Perspectives — Urban
Sustainable cities are great places to live, with space for all of us. Forterra secures land in our cities for social good—parks, green space, affordable housing, access to transit, the arts, and other essentials for equity and livability.
By playing to our strengths—land acquisitions—we’re teaming up with local organizations to invigorate the local food economy in South King County. Earlier this year Forterra partnered with International Rescue Community and Global to Local to build a new community garden in Kent’s West Hill neighborhood to serve local refugee, immigrant, and low-incomes families. What started as a thicket of blackberry is now a 10,500 square foot garden for thirty-five families next to a new fruit tree orchard.
Green Everett Partnership volunteer and UW Bothell student, Candice Magbag, set to find out in her class on restoration ecology. In her final project, Candice covers the history of Forterra and her perspectives on conservation. Read her guest post and watch her video below.
Hugelkultur, have you heard of it? It’s like active composting while growing plants. This approach is believed to have originated in Europe as a technique for growing plants in places with harsh climates and short growing seasons. Directly translating to “hill culture,” it’s not fully known whether the name came from the hill-like garden it creates, or because it originated in the hill-towns of Europe.
Innovative land deal for “most controversial block in Seattle” makes a mark for inclusion and affordability in Seattle’s rapidly-changing Central District. Forterra teams with Africatown, Lake Union Partners, and Yesler Community Collaborative to make it possible.
Acres of proverbial ink have been spilled parsing the nuances of my generation. Depending on who you ask, we’re either lazy, entitled, and waiting, palms up, for our participation trophies, or we’re going to save the planet with our empathy and generosity. We’re saddled with debt, we’re under-employed, and yes, some of us moved back to our parent’s houses.
Forterra is committed to securing places that are keystones of a sustainable, equitable future in our region—from wildlands, to working farms and forests, to places in our cities for affordable housing, parks and cultural centers.
As part of our work to secure places that are keystones of a positive future around Puget Sound, Forterra is helping groups in the community that are trying to acquire land for needs like affordable housing, local small businesses, arts and cultural centers, and urban agriculture.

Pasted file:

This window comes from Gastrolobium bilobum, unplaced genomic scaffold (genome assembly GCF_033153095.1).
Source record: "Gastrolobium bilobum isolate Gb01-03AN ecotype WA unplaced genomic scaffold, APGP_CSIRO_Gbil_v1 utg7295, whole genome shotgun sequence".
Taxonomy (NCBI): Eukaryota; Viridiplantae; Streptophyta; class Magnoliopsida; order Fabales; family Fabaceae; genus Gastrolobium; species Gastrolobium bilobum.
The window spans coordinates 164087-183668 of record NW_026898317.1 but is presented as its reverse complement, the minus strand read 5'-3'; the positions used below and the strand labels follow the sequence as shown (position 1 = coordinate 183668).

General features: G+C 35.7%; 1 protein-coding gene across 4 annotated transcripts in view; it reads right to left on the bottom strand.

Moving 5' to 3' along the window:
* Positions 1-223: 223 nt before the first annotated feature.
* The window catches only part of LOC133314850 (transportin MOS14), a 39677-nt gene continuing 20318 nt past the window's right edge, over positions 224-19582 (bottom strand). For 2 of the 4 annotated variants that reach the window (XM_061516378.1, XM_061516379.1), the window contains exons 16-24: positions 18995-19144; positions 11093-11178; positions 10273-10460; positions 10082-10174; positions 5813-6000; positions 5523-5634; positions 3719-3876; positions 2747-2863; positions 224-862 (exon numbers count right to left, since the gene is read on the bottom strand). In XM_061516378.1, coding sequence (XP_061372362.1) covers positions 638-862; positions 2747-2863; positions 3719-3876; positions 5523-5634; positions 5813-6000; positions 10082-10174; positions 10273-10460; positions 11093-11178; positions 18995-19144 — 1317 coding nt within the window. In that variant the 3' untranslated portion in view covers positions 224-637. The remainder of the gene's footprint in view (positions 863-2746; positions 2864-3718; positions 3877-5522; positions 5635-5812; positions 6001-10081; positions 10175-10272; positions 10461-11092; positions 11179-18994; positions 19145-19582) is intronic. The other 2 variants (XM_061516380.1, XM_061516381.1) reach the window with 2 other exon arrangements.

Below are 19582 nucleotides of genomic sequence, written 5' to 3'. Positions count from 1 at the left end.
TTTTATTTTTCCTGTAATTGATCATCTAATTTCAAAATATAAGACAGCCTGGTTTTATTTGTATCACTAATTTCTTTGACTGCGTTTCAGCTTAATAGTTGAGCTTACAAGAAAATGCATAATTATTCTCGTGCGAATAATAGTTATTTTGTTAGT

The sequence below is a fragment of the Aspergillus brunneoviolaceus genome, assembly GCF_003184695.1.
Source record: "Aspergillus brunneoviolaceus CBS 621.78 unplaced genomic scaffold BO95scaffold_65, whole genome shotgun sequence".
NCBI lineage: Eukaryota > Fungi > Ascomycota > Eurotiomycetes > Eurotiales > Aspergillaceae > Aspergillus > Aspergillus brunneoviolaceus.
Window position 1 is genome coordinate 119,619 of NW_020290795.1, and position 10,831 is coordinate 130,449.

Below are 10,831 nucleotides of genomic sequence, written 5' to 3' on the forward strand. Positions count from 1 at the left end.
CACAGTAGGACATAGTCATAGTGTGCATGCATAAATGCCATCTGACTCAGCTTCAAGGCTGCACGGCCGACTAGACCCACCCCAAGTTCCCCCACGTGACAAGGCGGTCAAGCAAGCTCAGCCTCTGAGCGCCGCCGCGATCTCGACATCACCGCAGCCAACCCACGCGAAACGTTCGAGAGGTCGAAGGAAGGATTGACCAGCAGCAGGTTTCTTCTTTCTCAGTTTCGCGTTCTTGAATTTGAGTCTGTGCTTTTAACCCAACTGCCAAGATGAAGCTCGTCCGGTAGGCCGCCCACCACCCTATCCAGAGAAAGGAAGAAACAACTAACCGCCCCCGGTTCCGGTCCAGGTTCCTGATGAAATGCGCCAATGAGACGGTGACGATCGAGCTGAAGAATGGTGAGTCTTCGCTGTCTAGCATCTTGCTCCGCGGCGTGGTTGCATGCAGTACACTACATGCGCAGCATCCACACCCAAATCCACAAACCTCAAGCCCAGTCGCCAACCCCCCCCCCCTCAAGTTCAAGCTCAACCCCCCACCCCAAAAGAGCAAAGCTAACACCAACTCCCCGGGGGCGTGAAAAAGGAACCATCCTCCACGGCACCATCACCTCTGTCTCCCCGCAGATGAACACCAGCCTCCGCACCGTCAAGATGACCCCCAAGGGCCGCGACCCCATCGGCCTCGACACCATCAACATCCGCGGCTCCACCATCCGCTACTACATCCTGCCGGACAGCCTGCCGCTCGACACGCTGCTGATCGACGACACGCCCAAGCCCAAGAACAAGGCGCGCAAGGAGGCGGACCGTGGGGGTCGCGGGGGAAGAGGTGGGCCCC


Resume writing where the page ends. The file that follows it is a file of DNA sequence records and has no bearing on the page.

Forterra and Africatown Community Land Trust are working together to secure a continued place for the historically-black community in Seattle’s Central District. We hope to team in the redevelopment of Midtown Center, a 2.4-acre property at 23rd & Union, and have made a proactive, pragmatic offer to purchase the property after another buyer’s offer was withdrawn.
On a basic level, most invasive species are non-native organisms (plant, animal, insect, etc.) that have been ‘introduced’ into an environment. This year, in honor of Invasive Species Awareness Week, we asked the experts what their “favorite” invasive is and the gory details behind their love-hate relationship with these plants.
More than 50 children (and their parents) gathered at Seattle’s Olympic Sculpture Park on Sunday for art making, movie watching and some science learning. Forterra partnered with Seattle Art Museum (SAM) and Pacific Science Center for the launch of this year’s first Kid’s Saturday of Winter Weekends at the park.
Since 2007, I’ve spent MLK Day serving my community in any capacity than I can. I’ve helped restore trails with the Washington Trails Association. I’ve helped clean up a Boys and Girls Club. I’ve painted walls at a women’s shelter. This year, I wanted to join our Green Cities Partnership to learn more about their restoration efforts—and to get some work done.
100 leaders from around Washington and the PNW gathered to celebrate a year of progress catalyzing a market for CLT.
Every night, more than 3,000 people in our community have no indoor place to sleep or shelter from the elements; and this number is rising. Indeed, the City counts more than 690 unauthorized encampments, many of them on public land. This use of public land may be understandable, but it cannot be acceptable. It is not a solution for anyone.
“Seed & Feed: Affordable Housing, Stretching the Possibilities” brought together voices from the affordable housing community for a discussion on the present achievements and potential of affordable housing in Seattle.
About 100 city and county leaders gathered earlier this month in Everett to discuss a vision for the redevelopment and revitalization of the neighborhood surrounding Everett Station. Walking through the area today, a pedestrian passes light industry and warehouses, vacant lots, and pockets of crime and homelessness.
In this 46th year of Earth Day celebration, there has never been a more adorable, fluffy, and slobbery champion. The Conservation Canines team, based out of the University of Washington, spends a lot of time thinking outside of the box to solve complex issues.